Dr. Kathleen O'Hara (DVM, MPVM) began her work with CADMS through the MPVM program. Her master's work entailed a network analysis of a large-scale swine production system in China, and the use of exponential random graph models (ERGM) to simulate disease outbreaks and to better inform economically efficient surveillance and mitigation strategies. She is also working to model the economic impact of wildfires on livestock owners in California, and is analyzing the disaster response to the Camp Fire. Kathleen's PhD work will focus on Africa Swine Fever Virus (ASF). The goal of her thesis work is to understand the pig contact networks and socio-economic factors contributing to the emergence, maintenance and spread of ASF in Madagascar, and in transfrontier conservation areas (TFCA) of South Africa and Mozambique, and their impact on global spread.
Dr. Ruwini Rupasinghe (BVSc, MPhil, MPVM) is a Ph.D. student in the Graduate Group of Epidemiology, University of California, Davis. She obtained her Bachelor of Veterinary Science (BVSc) and MPhil degree from University of Peradeniya, Sri Lanka. She participated in “One Health – Intensive Field Course” conducted by UC Davis in 2015 which persuaded her to focus her studies on disease dynamics especially at the human/animal/environment interphase. She completed her MPVM degree at UC Davis in 2017 and joined the CADMS for her Ph.D. degree with a strong interest in One Health, molecular and spatial epidemiology. She is currently involved in developing an epidemiological surveillance platform for Antimicrobial Resistance (AMR) of swine bacterial pathogens and will further explore emergence, evolution and transmission dynamics of AMR at the animal/environmental/human interface.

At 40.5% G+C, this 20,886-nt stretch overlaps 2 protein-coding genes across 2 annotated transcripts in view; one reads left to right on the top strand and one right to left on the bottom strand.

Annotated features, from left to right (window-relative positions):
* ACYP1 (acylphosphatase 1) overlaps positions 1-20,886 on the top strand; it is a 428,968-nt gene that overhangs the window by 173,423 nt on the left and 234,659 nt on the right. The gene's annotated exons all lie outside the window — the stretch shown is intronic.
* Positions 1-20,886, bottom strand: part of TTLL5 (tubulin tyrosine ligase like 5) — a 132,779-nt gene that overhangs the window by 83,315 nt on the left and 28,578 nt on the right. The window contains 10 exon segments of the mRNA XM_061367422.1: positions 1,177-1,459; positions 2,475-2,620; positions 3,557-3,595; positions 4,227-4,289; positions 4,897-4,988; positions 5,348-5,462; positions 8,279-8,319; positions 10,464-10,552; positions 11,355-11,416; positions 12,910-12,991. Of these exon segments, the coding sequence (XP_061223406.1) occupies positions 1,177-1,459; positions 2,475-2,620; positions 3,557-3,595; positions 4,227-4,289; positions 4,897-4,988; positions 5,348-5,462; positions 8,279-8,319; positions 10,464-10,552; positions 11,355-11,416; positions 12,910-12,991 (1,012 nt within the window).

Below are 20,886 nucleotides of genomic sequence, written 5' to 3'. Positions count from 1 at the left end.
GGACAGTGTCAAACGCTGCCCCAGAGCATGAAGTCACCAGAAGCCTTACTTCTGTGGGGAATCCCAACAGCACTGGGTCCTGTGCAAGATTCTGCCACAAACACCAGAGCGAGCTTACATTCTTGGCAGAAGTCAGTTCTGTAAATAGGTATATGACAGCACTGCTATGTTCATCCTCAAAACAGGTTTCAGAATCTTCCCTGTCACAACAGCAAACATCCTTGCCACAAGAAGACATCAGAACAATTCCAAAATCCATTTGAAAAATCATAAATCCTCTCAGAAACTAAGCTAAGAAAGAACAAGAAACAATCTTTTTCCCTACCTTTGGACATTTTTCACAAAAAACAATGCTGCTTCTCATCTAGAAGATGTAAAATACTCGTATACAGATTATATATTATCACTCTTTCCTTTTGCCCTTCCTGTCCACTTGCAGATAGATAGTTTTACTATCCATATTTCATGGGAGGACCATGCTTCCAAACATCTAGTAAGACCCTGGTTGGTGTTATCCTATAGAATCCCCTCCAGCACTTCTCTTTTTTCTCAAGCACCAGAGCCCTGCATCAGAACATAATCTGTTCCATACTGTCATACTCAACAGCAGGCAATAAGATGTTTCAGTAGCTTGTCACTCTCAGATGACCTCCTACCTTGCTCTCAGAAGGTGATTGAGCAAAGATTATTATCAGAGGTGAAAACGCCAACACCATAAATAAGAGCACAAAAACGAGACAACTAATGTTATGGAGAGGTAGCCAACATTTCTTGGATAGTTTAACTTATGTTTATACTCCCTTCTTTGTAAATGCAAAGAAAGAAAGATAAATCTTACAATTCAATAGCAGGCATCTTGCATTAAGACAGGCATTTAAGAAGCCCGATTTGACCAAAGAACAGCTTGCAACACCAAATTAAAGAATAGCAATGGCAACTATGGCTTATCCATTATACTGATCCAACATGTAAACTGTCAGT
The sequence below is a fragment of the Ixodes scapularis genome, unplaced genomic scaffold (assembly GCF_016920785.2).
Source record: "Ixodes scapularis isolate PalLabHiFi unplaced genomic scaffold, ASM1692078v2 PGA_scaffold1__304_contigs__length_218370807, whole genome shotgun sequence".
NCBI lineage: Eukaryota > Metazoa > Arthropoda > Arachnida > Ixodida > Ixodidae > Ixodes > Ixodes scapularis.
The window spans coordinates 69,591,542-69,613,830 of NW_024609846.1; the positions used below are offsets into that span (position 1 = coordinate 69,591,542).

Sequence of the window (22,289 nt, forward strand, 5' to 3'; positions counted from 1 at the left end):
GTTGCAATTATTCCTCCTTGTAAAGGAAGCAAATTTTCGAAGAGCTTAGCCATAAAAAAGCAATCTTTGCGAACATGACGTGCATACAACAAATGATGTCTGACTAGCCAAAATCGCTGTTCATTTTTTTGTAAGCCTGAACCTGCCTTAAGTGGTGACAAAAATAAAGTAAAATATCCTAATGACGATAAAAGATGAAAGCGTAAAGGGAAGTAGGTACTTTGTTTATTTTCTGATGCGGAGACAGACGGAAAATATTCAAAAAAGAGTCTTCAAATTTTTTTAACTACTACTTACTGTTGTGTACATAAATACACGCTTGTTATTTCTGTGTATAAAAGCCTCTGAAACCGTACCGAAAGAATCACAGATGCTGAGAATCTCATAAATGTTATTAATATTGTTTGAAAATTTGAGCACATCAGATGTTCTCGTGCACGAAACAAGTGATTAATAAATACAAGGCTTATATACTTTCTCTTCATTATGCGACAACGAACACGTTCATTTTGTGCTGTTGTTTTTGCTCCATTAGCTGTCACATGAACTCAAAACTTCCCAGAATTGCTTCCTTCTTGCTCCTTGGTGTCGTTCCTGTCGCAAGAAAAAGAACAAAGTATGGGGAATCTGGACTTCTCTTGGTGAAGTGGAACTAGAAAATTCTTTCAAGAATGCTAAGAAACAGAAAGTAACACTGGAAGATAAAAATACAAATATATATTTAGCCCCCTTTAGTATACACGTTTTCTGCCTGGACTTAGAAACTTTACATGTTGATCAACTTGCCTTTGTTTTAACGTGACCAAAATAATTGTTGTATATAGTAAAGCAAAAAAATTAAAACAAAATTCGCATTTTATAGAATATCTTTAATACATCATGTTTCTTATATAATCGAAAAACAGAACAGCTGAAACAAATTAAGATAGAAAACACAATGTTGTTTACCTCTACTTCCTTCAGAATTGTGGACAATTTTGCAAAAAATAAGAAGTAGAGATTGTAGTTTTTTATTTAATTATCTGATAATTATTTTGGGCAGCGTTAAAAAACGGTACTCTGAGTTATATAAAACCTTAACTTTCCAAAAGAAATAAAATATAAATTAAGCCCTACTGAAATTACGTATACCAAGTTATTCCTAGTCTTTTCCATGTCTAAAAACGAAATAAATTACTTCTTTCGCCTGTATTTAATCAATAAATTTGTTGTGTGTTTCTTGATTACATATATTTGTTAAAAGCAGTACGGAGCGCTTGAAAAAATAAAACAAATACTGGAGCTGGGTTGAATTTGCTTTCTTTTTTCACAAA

Laura Patterson is pursuing a PhD in epidemiology at UC Davis because she was inspired by a Q-fever outbreak while she was a herd manager at a California goat dairy. Her research will focus on the epidemiological investigation of zoonotic disease outbreaks, the evaluation of risk factors at the human-animal interface that promote disease emergence and transmission, and the development of new surveillance methods to better prevent and manage emerging zoonoses.
Dr. Gema Vidal (DVM, MPVM) is an epidemiology PhD student at University of California, Davis. In 2002, she earned her DVM degree at Universidad Cardenal Herrera CEU, Spain. After 8 years as private practitioner and research assistant, she completed an internship at the Food Animal Reproduction and Medicine Service (FARMS) at University of Florida, followed by a residency at the Livestock Reproduction and Herd Health and a Masters in Preventive Veterinary Medicine (MPVM), both at UC Davis. She is collaborating with an NGO that works in the South Caribbean Coast Autonomous Region, Nicaragua, in disease investigation, animal welfare, human livelihood improvement and veterinary training. She is especially interested in using the One Health approach to study infectious diseases epidemiology in developing countries. Her main goal is to develop syndromic surveillance systems for early detection working with multidisciplinary research groups.